Tianhe Chemicals disclosed Friday that its auditor has advised that it may not vouch for the validity of the companys 2014 financial results.
Trading of Tianhes stock has been suspended since March because of the auditors efforts to answer questions about funding for a capital project and sales to one of Tianhes biggest customers. In a statement posted to the Hong Kong Stock Exchange, Tianhe said it tried to address the auditors concerns but ran into dead ends on some questions.
But management is now considering how to respond to the auditors conclusion, and one consideration must be the potential impact on its standing on the Hong Kong Exchange.
Tianhe, which is based in Jinzhou city, China, is Asias largest lubricant additive supplier. It conducted an initial public stock offering in 2014 to help finance its strategy of expanding quickly and become a competitor of the globes largest additive companies.
On March 27 the company announced that trading of its stock had been suspended because of a delay in reporting its 2014 results, caused by auditor requests for additional information, some of it concerning a capital project. Friday was the first time the company provided more details, and it listed three areas that the auditor has investigated:
1) payments for the capital project, which is described as having two components - one for base oils and the other for fluoride lubricating oils;
2) sales of fluorochemicals and lubricant additives to a key customer;
3) bank statements.
Tianhe suggested that the auditors scrutiny was at least partially due to negative publicity that the company received last year when an organization named Anonymous Analytics alleged that the company disseminated false information in the run-up to the IPO. That report also caused a temporary suspension of trading in Tianhes stock.
The auditor advised [Tianhes] board and the Audit Committee in March 2015 that the short attack of September 2014 has heightened the risk sensitivity of the auditor, Fridays statement said.
Tianhe said it addressed many of the auditors questions but was unable to satisfy some requests. The unnamed Nanjing-based vendor selling equipment for the capital project - valued at a total of 4 billion - confirmed the accuracy of Tianhe's records, provided some of its own records and answered a number of questions. Eventually, however, it refused to allow additional interviews of its personnel, stating that China's national government considers it a sensitive enterprise related to state secrecy.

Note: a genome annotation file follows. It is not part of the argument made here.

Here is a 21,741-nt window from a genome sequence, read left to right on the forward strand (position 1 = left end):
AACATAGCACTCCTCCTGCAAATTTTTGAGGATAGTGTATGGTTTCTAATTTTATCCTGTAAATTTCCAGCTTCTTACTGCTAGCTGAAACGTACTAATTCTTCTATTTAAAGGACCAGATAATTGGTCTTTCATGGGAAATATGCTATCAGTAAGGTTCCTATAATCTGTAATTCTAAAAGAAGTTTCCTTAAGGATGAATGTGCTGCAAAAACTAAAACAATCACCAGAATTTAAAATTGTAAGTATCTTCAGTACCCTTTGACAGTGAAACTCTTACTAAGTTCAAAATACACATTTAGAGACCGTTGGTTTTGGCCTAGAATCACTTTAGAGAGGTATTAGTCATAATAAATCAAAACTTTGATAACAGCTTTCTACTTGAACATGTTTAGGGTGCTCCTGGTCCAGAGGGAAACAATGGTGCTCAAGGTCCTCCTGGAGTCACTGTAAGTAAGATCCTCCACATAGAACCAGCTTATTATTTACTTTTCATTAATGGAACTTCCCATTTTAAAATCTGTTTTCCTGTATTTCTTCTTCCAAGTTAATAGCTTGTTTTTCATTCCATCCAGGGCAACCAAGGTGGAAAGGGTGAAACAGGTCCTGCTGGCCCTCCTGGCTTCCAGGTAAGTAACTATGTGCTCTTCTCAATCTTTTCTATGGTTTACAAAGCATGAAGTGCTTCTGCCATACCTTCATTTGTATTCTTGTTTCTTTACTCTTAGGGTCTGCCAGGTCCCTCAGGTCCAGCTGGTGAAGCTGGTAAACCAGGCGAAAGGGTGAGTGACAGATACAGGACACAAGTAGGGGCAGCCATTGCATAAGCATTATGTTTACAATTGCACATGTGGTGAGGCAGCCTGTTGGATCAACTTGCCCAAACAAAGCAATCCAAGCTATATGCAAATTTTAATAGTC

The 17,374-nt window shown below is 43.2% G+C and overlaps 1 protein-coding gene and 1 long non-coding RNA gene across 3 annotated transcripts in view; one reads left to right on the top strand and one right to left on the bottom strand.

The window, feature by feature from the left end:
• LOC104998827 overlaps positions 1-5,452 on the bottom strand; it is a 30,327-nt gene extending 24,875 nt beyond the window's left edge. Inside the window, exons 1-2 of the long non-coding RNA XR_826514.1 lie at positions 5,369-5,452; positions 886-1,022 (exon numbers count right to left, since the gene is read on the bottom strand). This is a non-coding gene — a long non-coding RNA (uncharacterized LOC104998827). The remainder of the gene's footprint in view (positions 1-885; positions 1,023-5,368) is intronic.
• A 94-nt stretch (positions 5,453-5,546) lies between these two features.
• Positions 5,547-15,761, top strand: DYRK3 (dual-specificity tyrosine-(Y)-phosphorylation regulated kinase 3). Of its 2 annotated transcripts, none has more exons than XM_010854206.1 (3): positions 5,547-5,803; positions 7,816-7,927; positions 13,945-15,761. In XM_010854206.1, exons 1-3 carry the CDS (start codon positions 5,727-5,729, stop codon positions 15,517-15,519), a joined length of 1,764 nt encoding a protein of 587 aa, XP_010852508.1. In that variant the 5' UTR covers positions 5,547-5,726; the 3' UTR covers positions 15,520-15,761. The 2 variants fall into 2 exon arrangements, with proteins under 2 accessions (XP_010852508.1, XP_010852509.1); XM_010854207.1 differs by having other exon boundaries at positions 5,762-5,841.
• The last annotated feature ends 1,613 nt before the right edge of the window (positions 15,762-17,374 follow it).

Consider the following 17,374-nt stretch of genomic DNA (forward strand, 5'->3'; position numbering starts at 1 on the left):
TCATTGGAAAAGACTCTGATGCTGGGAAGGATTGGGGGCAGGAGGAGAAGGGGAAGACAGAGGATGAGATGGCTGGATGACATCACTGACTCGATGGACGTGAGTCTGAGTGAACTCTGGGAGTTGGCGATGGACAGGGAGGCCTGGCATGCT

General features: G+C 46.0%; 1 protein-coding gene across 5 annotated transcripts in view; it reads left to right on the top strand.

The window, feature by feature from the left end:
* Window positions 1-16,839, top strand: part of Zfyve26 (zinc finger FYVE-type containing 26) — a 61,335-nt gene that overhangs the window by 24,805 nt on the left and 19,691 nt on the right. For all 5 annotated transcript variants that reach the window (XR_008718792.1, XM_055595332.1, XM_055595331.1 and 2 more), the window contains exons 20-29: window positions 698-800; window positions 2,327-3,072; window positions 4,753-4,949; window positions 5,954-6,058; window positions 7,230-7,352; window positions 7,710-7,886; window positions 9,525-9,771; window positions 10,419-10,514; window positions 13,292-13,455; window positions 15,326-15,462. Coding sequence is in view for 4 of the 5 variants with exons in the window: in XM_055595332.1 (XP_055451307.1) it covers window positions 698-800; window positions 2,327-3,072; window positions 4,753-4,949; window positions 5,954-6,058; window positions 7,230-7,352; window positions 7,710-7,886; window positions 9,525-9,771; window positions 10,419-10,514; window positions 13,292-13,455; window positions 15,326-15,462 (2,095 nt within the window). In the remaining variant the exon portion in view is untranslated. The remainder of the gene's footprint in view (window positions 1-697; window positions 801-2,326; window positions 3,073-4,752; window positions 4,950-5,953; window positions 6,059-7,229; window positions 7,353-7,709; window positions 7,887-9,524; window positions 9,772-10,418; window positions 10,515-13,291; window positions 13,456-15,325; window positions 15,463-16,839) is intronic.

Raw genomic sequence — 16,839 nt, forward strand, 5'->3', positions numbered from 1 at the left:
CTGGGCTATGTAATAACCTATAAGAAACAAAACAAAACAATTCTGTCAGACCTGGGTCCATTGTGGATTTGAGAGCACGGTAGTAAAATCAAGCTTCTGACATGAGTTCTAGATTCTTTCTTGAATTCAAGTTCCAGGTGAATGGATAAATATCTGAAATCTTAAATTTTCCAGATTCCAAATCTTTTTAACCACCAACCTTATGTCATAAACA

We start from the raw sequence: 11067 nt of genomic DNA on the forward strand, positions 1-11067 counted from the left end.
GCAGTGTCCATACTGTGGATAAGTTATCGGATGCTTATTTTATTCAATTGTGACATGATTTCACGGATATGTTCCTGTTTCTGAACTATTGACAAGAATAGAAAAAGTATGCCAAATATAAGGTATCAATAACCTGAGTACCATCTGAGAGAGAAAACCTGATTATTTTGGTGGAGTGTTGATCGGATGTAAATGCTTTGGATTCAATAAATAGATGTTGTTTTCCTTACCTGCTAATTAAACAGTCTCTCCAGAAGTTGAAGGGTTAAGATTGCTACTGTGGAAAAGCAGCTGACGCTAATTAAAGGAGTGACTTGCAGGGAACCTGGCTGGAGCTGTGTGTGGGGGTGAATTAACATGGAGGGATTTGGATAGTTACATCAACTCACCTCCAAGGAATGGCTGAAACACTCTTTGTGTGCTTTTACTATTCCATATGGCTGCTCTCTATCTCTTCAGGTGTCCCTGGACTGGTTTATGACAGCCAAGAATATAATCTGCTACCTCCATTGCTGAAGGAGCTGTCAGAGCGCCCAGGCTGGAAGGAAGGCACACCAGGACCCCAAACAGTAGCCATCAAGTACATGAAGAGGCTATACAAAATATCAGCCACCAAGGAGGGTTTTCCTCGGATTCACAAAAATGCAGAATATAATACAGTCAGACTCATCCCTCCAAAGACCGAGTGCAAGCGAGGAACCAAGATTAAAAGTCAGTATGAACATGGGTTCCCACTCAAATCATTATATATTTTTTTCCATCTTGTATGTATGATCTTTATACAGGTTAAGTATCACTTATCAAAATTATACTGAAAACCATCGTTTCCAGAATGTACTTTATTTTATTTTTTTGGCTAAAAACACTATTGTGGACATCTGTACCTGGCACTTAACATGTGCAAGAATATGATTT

According to Tianhe, the auditor wanted to confirm records showing that the key customer, which was not named, bought 1.5 billion in fluorochemicals and 289 million in lubricant additives from Tianhe in 2014. Tianhe said it gave the auditor sales invoices, warehouse vouchers and bank deposit receipts for those sales and that there were no discrepancies. But the auditor also asked to interview key employees with the customer, and the customer refused, saying its policies prohibit such interviews.
The bank statements that the auditor investigated involved accounts at a large national bank used for purchases connected to the capital project. The bank agreed to provide an official confirmation letter for those accounts in line with its typical practice but refused the auditors request to print documentation and provide it to the auditor in the presence of a witness, maintaining that the banks internal policy does not allow this.
Because it was not able to satisfy all of its requests, the auditor proposed disclaiming the audit. Tianhe said it is considering that proposal and also still working toward filing its 2014 annual report.
Tianhe said the capital project is still under way and is scheduled to be completed before the end of this year.